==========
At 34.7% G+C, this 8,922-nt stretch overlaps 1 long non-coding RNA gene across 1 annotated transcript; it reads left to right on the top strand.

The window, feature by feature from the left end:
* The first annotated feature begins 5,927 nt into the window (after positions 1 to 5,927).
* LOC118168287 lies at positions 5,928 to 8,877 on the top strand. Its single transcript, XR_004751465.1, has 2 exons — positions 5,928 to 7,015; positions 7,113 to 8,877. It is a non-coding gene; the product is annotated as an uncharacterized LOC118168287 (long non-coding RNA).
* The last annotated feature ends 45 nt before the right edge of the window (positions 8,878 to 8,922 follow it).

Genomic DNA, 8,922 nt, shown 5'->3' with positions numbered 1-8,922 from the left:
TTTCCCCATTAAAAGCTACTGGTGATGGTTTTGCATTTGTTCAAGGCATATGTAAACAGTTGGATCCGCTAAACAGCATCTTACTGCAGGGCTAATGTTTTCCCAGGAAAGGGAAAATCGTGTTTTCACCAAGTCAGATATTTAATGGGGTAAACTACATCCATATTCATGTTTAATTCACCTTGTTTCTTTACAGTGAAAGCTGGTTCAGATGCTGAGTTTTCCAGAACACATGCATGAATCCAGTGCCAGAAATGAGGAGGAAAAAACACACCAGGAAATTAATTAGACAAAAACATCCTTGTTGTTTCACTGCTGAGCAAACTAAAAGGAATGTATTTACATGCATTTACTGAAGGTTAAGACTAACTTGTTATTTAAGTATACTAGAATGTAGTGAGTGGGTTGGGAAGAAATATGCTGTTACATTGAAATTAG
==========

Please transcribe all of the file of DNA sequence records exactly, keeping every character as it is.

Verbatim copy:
At 34.7% G+C, this 8,922-nt stretch overlaps 1 long non-coding RNA gene across 1 annotated transcript; it reads left to right on the top strand.

The window, feature by feature from the left end:
* The first annotated feature begins 5,927 nt into the window (after positions 1 to 5,927).
* LOC118168287 lies at positions 5,928 to 8,877 on the top strand. Its single transcript, XR_004751465.1, has 2 exons — positions 5,928 to 7,015; positions 7,113 to 8,877. It is a non-coding gene; the product is annotated as an uncharacterized LOC118168287 (long non-coding RNA).
* The last annotated feature ends 45 nt before the right edge of the window (positions 8,878 to 8,922 follow it).

Genomic DNA, 8,922 nt, shown 5'->3' with positions numbered 1-8,922 from the left:
TTTCCCCATTAAAAGCTACTGGTGATGGTTTTGCATTTGTTCAAGGCATATGTAAACAGTTGGATCCGCTAAACAGCATCTTACTGCAGGGCTAATGTTTTCCCAGGAAAGGGAAAATCGTGTTTTCACCAAGTCAGATATTTAATGGGGTAAACTACATCCATATTCATGTTTAATTCACCTTGTTTCTTTACAGTGAAAGCTGGTTCAGATGCTGAGTTTTCCAGAACACATGCATGAATCCAGTGCCAGAAATGAGGAGGAAAAAACACACCAGGAAATTAATTAGACAAAAACATCCTTGTTGTTTCACTGCTGAGCAAACTAAAAGGAATGTATTTACATGCATTTACTGAAGGTTAAGACTAACTTGTTATTTAAGTATACTAGAATGTAGTGAGTGGGTTGGGAAGAAATATGCTGTTACATTGAAATTAG